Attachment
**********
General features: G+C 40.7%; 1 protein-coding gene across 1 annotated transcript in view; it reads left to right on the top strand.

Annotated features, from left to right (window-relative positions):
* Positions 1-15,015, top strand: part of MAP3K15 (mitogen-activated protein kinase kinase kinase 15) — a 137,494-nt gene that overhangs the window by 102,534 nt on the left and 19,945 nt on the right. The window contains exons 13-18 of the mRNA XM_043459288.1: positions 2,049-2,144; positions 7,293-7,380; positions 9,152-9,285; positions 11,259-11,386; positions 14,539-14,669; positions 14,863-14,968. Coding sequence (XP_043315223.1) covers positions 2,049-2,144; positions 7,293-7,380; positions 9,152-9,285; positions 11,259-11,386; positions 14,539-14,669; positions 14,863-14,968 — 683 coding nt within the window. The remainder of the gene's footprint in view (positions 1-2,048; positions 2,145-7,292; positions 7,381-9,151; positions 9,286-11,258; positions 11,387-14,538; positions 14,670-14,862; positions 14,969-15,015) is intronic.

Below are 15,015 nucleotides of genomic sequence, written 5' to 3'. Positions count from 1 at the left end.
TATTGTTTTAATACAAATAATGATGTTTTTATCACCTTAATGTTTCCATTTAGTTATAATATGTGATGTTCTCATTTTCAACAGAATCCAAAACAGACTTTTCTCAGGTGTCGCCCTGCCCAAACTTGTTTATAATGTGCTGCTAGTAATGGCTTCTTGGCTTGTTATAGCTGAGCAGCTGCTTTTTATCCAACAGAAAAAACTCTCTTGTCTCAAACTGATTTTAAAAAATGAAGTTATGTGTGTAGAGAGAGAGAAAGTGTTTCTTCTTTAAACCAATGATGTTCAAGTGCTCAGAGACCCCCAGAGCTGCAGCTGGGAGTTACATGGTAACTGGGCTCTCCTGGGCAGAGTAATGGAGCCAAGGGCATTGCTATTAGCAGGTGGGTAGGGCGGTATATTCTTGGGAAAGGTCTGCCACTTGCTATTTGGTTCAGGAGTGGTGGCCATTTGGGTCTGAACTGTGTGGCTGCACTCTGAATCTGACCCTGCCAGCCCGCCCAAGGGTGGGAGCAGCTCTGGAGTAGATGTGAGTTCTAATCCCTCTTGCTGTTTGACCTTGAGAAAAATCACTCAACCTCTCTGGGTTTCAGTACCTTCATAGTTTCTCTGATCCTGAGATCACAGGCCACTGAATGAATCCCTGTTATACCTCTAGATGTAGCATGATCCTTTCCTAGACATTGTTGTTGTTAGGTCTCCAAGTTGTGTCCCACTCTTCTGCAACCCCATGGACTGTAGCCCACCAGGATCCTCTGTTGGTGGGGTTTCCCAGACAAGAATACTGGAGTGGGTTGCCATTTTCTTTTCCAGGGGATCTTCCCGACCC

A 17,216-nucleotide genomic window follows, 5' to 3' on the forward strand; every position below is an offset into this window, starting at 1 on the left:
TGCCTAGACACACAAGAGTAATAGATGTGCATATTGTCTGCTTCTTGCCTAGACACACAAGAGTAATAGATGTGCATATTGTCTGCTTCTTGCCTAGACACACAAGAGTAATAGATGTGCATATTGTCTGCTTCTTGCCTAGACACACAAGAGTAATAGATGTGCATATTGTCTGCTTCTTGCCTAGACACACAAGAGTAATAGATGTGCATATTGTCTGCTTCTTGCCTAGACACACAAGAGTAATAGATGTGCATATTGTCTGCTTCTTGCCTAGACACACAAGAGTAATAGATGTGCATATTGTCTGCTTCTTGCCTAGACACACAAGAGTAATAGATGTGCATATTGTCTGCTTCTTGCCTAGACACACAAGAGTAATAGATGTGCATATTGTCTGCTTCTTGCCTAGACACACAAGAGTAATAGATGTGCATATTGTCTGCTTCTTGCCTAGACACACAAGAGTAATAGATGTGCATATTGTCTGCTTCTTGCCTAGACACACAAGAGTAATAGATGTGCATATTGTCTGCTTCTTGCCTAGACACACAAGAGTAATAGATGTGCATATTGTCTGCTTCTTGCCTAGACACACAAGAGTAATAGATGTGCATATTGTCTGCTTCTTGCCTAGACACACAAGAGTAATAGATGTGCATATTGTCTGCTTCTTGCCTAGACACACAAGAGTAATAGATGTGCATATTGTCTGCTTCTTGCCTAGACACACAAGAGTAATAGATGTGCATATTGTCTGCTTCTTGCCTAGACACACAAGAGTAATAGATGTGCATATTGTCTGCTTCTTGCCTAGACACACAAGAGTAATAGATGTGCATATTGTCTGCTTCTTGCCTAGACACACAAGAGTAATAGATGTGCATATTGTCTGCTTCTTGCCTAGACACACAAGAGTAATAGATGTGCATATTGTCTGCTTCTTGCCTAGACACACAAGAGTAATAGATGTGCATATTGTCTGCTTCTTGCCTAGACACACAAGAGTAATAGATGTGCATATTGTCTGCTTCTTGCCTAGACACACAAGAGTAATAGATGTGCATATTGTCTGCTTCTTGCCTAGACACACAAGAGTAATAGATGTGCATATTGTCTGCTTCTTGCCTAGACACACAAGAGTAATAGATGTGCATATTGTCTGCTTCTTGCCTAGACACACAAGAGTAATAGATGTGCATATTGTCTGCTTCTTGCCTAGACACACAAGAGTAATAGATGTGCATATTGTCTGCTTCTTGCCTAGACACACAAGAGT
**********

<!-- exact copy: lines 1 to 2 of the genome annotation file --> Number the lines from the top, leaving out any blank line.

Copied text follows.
General features: G+C 40.7%; 1 protein-coding gene across 1 annotated transcript in view; it reads left to right on the top strand.

Annotated features, from left to right (window-relative positions):